Makers of automotive power-trains have traditionally written their own real time operating system (RTOS) software. These systems are responsible for much of the modern increase in engine power and emission efficiencies, controlling hundreds of motor and transmission functions including exhaust gas recirculation as well as oxygen and knock sensors. They have replaced many mechanical parts including hydraulic valves and throttle-valve cables and run antilock brakes and traction control.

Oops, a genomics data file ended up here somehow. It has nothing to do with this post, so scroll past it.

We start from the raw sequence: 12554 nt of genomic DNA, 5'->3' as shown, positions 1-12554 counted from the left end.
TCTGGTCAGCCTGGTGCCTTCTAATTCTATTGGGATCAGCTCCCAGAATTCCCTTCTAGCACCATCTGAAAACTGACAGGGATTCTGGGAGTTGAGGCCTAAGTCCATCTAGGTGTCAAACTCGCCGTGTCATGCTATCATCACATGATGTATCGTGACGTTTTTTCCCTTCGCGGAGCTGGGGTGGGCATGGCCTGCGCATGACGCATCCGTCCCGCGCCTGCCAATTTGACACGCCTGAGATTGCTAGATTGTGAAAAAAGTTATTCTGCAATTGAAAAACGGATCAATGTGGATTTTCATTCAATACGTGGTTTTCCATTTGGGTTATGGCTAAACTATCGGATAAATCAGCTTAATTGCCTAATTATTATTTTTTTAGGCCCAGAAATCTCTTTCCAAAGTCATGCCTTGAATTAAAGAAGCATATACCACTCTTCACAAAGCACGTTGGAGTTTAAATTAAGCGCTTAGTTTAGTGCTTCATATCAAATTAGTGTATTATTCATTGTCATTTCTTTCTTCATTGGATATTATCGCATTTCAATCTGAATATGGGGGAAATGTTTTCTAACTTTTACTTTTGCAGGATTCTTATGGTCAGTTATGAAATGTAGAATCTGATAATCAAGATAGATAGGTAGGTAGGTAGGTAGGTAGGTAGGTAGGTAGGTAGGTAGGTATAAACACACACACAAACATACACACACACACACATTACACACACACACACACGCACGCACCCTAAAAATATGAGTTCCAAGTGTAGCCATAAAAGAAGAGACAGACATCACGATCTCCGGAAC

As engines have grown more complex and the cost of silicon has fallen, manufacturers have begun to look to third-party coders for their software. Delphi Delco, a top supplier of engine control modules, is now buying off-the-shelf operating systems. RTOS seller Wind River also says its software is being used in several developing power-train programs. It is hoped that the turn to standardized OS products will help the car industry integrate components from various suppliers while lowering costs.
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